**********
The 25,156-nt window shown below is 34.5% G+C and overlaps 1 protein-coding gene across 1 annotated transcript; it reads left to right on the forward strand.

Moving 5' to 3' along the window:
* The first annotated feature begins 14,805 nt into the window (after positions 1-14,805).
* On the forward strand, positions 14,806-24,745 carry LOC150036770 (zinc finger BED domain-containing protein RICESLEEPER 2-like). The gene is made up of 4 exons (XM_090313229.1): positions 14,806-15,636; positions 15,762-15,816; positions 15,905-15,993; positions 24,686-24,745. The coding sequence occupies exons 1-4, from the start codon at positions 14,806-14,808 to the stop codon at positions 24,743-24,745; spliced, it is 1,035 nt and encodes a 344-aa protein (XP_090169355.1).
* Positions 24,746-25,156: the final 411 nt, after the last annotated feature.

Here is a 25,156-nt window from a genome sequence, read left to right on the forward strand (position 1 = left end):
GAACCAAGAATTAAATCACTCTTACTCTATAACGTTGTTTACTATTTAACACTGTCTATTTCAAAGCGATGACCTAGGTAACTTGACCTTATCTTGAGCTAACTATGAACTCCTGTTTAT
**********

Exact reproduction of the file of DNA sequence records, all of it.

The 25,156-nt window shown below is 34.5% G+C and overlaps 1 protein-coding gene across 1 annotated transcript; it reads left to right on the forward strand.

Moving 5' to 3' along the window:
* The first annotated feature begins 14,805 nt into the window (after positions 1-14,805).
* On the forward strand, positions 14,806-24,745 carry LOC150036770 (zinc finger BED domain-containing protein RICESLEEPER 2-like). The gene is made up of 4 exons (XM_090313229.1): positions 14,806-15,636; positions 15,762-15,816; positions 15,905-15,993; positions 24,686-24,745. The coding sequence occupies exons 1-4, from the start codon at positions 14,806-14,808 to the stop codon at positions 24,743-24,745; spliced, it is 1,035 nt and encodes a 344-aa protein (XP_090169355.1).
* Positions 24,746-25,156: the final 411 nt, after the last annotated feature.

Here is a 25,156-nt window from a genome sequence, read left to right on the forward strand (position 1 = left end):
GAACCAAGAATTAAATCACTCTTACTCTATAACGTTGTTTACTATTTAACACTGTCTATTTCAAAGCGATGACCTAGGTAACTTGACCTTATCTTGAGCTAACTATGAACTCCTGTTTAT